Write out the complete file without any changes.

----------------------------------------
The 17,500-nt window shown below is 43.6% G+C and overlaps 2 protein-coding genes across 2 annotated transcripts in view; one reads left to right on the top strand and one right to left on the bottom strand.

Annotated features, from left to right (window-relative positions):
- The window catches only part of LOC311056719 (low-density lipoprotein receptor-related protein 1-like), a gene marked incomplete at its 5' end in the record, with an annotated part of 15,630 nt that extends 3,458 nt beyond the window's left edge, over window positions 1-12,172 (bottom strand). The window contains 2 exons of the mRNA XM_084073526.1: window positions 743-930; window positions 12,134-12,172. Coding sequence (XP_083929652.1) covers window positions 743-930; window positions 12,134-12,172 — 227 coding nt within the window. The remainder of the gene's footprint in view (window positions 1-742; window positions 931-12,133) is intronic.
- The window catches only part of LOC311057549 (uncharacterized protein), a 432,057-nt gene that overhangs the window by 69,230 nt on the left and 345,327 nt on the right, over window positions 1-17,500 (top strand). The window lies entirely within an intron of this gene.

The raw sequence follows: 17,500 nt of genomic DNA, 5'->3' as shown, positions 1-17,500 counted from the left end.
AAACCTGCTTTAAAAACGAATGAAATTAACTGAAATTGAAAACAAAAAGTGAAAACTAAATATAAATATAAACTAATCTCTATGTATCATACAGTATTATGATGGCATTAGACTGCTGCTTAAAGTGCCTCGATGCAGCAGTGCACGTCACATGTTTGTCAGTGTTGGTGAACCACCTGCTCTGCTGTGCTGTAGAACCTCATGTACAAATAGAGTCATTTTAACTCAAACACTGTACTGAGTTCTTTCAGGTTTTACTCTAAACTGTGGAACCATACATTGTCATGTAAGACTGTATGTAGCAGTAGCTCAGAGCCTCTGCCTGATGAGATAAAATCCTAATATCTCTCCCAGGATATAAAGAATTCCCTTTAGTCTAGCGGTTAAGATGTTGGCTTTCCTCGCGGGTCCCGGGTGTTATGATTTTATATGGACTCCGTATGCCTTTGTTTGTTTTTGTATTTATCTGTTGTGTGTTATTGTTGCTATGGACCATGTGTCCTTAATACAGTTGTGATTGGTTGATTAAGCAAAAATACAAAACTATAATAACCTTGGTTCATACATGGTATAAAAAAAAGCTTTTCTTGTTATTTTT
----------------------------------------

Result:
The 17,500-nt window shown below is 43.6% G+C and overlaps 2 protein-coding genes across 2 annotated transcripts in view; one reads left to right on the top strand and one right to left on the bottom strand.

Annotated features, from left to right (window-relative positions):
- The window catches only part of LOC311056719 (low-density lipoprotein receptor-related protein 1-like), a gene marked incomplete at its 5' end in the record, with an annotated part of 15,630 nt that extends 3,458 nt beyond the window's left edge, over window positions 1-12,172 (bottom strand). The window contains 2 exons of the mRNA XM_084073526.1: window positions 743-930; window positions 12,134-12,172. Coding sequence (XP_083929652.1) covers window positions 743-930; window positions 12,134-12,172 — 227 coding nt within the window. The remainder of the gene's footprint in view (window positions 1-742; window positions 931-12,133) is intronic.
- The window catches only part of LOC311057549 (uncharacterized protein), a 432,057-nt gene that overhangs the window by 69,230 nt on the left and 345,327 nt on the right, over window positions 1-17,500 (top strand). The window lies entirely within an intron of this gene.

The raw sequence follows: 17,500 nt of genomic DNA, 5'->3' as shown, positions 1-17,500 counted from the left end.
AAACCTGCTTTAAAAACGAATGAAATTAACTGAAATTGAAAACAAAAAGTGAAAACTAAATATAAATATAAACTAATCTCTATGTATCATACAGTATTATGATGGCATTAGACTGCTGCTTAAAGTGCCTCGATGCAGCAGTGCACGTCACATGTTTGTCAGTGTTGGTGAACCACCTGCTCTGCTGTGCTGTAGAACCTCATGTACAAATAGAGTCATTTTAACTCAAACACTGTACTGAGTTCTTTCAGGTTTTACTCTAAACTGTGGAACCATACATTGTCATGTAAGACTGTATGTAGCAGTAGCTCAGAGCCTCTGCCTGATGAGATAAAATCCTAATATCTCTCCCAGGATATAAAGAATTCCCTTTAGTCTAGCGGTTAAGATGTTGGCTTTCCTCGCGGGTCCCGGGTGTTATGATTTTATATGGACTCCGTATGCCTTTGTTTGTTTTTGTATTTATCTGTTGTGTGTTATTGTTGCTATGGACCATGTGTCCTTAATACAGTTGTGATTGGTTGATTAAGCAAAAATACAAAACTATAATAACCTTGGTTCATACATGGTATAAAAAAAAGCTTTTCTTGTTATTTTT